Being Obedient in a Traditional Marriage – the Downside
You’ve agreed that he should and will lead your family, and you’ve agreed that you will follow. No matter what. So what happens when you find yourself following him where you don’t want to go? Disagreements happen. Differences of opinion happen. But you’ve given him the final say, the final word. So now what? Being obedient in a traditional marriage — the downside.
Of all the things I hear the most from ladies who disagree with the idea of an old-fashioned, traditional marriage, this is the thing I hear the most. “What about when you don’t want what he wants? What then?” It’s a great question. In order to answer it I first have to point out that there are degrees of separation here. Let’s talk first about those every day occurrences that don’t really amount to much.
For example, when he says it’s time to leave a party and you want to stay. It’s not a life altering decision, and on first glance it might even appear that he is being a bit of a bully by telling you to get your coat and say your goodbyes. Those watching can clearly see the look of defiance in your eyes as you struggle between compliance and the urge to argue. What do you do?
You get your coat. And say goodbye.
Easy? No. But you agreed long ago that he is responsible for keeping your family safe and on track, and even when you don’t feel like it you have to let him do that. Maybe he thinks you (or he) is bordering on having too much to drink and needs to get out of there. Maybe he thinks he will be too tired to drive safely if you wait much longer. Maybe he has been sensing the undertones of a brawl about to break out in the room and he needs to remove his family from the environment. Maybe someone ticked him off and he doesn’t want to stay and make a scene. Maybe the shrimp he ate an hour ago didn’t sit well. Who knows what’s going on. You just need to trust that there is something and he’s doing his job. Period.
Not always pleasant. I know. I hate to leave a good party. (Mr. C will attest to that.)
Those every day occurrences are annoying but relatively easy to navigate with a little practice. But what about the bigger picture decisions that you disagree with? What if he announces that you are moving cross country? That he is quitting his job to open his own business? That his mother is moving in? (Dear Lawd, not that!) What about then?
I love when I get this question from horrified feminist-leaning friends because I get to tell them that we have a contract for that. They gasp. Yeah. Most of that type of thing will have already been worked out ahead of time in our Marriage Agreement. You can’t agree to follow someone wherever they decide it’s best to take you without at least first agreeing to some kind of generalized road map charting the territory in which you are willing to go. It’s key. If you do not already have a marriage agreement in place, you should. I highly recommend you do one asap. A short simple one will do. You can be as thorough or as generalized as you want. Just do one.
When completed, you would have already figured out a plan for all of the contingencies associated with all major life decisions, and if he is suddenly diverting from the plan you simply need to remind him that if he has changed his mind then you both need to discuss and negotiate changes to your prior agreement before he can simply uproot the family or dramatically change anything. You do not have to blindly follow. You get input.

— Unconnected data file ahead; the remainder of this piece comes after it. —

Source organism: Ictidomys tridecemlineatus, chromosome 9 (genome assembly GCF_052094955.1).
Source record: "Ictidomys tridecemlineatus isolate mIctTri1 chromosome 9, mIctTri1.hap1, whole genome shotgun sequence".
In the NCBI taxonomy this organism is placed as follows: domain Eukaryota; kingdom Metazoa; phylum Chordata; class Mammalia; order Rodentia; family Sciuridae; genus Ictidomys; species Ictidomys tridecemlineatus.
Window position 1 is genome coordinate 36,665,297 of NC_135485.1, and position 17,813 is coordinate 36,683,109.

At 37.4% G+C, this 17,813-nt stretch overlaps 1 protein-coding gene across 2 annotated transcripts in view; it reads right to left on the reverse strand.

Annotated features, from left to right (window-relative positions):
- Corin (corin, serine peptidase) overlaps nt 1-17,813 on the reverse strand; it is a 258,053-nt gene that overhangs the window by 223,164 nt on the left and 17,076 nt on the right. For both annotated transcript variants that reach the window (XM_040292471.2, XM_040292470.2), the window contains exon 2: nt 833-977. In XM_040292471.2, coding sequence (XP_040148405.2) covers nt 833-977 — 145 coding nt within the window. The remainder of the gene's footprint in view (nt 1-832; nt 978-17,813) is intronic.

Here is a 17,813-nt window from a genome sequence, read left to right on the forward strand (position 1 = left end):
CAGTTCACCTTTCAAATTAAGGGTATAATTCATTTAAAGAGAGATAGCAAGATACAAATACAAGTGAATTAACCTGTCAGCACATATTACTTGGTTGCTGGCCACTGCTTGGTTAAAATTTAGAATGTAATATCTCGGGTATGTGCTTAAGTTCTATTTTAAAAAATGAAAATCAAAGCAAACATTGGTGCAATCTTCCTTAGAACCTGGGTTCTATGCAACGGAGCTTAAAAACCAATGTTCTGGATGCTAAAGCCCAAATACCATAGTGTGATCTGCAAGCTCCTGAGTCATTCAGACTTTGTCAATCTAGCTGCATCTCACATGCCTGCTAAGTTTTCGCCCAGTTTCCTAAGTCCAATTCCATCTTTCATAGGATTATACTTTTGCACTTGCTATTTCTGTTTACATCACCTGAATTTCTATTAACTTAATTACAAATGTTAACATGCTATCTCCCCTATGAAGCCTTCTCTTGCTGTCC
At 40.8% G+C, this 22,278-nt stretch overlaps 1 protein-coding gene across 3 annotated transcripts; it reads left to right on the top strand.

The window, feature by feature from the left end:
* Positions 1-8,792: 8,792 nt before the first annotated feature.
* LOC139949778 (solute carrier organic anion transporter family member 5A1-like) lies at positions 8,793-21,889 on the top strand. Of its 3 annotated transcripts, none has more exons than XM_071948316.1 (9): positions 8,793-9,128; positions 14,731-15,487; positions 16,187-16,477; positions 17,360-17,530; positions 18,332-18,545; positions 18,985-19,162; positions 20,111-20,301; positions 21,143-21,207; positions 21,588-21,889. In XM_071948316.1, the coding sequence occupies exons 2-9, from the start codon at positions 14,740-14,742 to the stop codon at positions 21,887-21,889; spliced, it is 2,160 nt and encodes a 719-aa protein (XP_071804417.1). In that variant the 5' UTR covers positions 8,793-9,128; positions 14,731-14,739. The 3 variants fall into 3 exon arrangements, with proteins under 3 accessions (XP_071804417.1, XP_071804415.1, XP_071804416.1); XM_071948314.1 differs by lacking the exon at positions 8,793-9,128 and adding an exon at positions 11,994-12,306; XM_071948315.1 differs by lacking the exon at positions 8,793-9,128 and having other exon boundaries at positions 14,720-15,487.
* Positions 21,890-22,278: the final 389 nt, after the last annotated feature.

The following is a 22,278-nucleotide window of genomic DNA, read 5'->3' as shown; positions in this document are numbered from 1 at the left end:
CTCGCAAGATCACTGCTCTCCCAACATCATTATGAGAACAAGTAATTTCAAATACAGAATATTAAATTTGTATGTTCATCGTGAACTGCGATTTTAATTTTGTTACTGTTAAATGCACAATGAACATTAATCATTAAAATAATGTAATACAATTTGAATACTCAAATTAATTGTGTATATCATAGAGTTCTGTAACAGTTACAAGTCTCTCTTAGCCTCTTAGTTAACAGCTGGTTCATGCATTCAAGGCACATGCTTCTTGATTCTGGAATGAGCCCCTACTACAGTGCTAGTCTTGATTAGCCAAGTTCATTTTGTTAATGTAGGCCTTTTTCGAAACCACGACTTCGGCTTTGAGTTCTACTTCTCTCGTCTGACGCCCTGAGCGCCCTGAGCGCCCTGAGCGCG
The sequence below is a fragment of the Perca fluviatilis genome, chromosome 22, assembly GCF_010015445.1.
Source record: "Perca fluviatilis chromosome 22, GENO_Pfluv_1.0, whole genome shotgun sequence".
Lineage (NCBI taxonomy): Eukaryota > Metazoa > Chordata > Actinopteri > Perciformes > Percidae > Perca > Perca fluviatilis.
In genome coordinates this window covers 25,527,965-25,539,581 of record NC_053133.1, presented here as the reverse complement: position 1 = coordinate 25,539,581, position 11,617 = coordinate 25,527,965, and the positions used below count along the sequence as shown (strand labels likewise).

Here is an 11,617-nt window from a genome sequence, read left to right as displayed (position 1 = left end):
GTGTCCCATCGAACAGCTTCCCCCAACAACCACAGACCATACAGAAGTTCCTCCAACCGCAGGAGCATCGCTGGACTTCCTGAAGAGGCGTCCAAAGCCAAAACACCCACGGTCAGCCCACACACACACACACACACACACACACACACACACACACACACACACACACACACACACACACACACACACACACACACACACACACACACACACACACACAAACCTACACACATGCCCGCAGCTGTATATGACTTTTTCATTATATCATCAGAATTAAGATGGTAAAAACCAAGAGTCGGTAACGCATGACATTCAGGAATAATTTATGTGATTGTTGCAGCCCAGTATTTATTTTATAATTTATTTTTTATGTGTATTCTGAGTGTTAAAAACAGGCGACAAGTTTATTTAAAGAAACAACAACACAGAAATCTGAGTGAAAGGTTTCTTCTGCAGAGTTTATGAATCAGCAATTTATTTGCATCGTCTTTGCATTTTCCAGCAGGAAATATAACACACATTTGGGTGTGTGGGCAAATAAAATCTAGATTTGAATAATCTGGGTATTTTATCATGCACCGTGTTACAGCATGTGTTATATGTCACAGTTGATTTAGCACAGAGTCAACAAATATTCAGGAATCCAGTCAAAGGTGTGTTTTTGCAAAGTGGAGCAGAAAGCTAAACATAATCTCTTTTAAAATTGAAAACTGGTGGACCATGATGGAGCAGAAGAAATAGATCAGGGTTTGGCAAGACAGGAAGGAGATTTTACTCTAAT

Can he negotiate changes? Yes. But it requires a nice sit down discussion. You both get to lay out the reasons for wanting to make a change or keep things as they are. You both get to state your case. He must listen to you. He must agree to take the entire family’s care and happiness into consideration before making any final decision. And then, you must put it in his hands. If you agreed to trust him to lead, you must let him lead.
Impossibly difficult to do sometimes. Yes. But not often, and almost never. Most often he will decide something that is palatable for all parties. He’s not a villain. He’s not your enemy. Presumably he loves you and his family and wants you all to be happy? Yes? That’s what you have to keep reminding yourself as he is making his decision. If he comes back with something that you find hard to swallow, you will at least know that he had all the information and struggled with it and he knows he is taking the full responsibility for it on his shoulders. He knows you disagree with him and that if it fails, it fails entirely on his conscience. He carries the weight of that already. Therefore, you need not remind him of it.
Try not to sulk. For long. Resist the urge to give the cold shoulder. For long. Pouting is allowed. For a while. It’s even permissible to say “Okay?” in a somewhat doubtful tone, once you can speak without saying bad words. It’s okay for him to know you aren’t thrilled. As long as he can see that despite that, you will follow. You will support him in the journey. You will have his back.
Are there exceptions to this rule? Of course. Safety of your children. Your safety. Drug or alcohol addictions. Physical abuse. If any of those things come into play (or anything like them), this whole plan goes out the window, of course. We are not brainless wives. We are committed wives. Use your head. But if you are simply in disagreement because you are scared, find your brave girl pants and put them on. You’re about to go on an adventure.
Mr. C has brought me on a few of those that were, admittedly, a bit terrifying. They all worked out very well. He followed his instincts, and they were right.
I have brought him on a few that were terrifying as well, actually, with a less stellar track record for turning out well. It’s called living. Don’t be afraid to try it. Remember, like a muscle, your marriage can only grow stronger when pressure is applied.